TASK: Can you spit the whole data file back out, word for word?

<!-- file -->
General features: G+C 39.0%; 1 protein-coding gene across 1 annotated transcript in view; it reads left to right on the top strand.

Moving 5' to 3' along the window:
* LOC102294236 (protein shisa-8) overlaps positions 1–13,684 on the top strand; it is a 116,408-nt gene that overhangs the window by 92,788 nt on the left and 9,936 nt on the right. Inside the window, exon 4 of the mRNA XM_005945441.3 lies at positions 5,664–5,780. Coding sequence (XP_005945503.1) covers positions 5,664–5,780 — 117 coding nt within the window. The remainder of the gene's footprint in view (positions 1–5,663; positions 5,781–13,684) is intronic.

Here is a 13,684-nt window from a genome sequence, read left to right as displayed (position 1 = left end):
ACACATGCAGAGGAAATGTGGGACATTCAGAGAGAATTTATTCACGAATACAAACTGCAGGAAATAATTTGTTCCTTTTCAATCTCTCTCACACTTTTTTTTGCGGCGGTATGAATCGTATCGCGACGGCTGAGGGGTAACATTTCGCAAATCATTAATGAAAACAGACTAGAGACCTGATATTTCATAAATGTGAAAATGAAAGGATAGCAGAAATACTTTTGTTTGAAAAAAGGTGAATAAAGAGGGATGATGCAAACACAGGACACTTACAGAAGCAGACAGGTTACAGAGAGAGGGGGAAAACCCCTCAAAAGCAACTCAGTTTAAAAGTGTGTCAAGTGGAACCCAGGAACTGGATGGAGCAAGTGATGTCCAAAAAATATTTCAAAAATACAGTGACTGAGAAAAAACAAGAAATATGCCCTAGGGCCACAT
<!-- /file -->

General features: G+C 39.0%; 1 protein-coding gene across 1 annotated transcript in view; it reads left to right on the top strand.

Moving 5' to 3' along the window:
* LOC102294236 (protein shisa-8) overlaps positions 1–13,684 on the top strand; it is a 116,408-nt gene that overhangs the window by 92,788 nt on the left and 9,936 nt on the right. Inside the window, exon 4 of the mRNA XM_005945441.3 lies at positions 5,664–5,780. Coding sequence (XP_005945503.1) covers positions 5,664–5,780 — 117 coding nt within the window. The remainder of the gene's footprint in view (positions 1–5,663; positions 5,781–13,684) is intronic.

Here is a 13,684-nt window from a genome sequence, read left to right as displayed (position 1 = left end):
ACACATGCAGAGGAAATGTGGGACATTCAGAGAGAATTTATTCACGAATACAAACTGCAGGAAATAATTTGTTCCTTTTCAATCTCTCTCACACTTTTTTTTGCGGCGGTATGAATCGTATCGCGACGGCTGAGGGGTAACATTTCGCAAATCATTAATGAAAACAGACTAGAGACCTGATATTTCATAAATGTGAAAATGAAAGGATAGCAGAAATACTTTTGTTTGAAAAAAGGTGAATAAAGAGGGATGATGCAAACACAGGACACTTACAGAAGCAGACAGGTTACAGAGAGAGGGGGAAAACCCCTCAAAAGCAACTCAGTTTAAAAGTGTGTCAAGTGGAACCCAGGAACTGGATGGAGCAAGTGATGTCCAAAAAATATTTCAAAAATACAGTGACTGAGAAAAAACAAGAAATATGCCCTAGGGCCACAT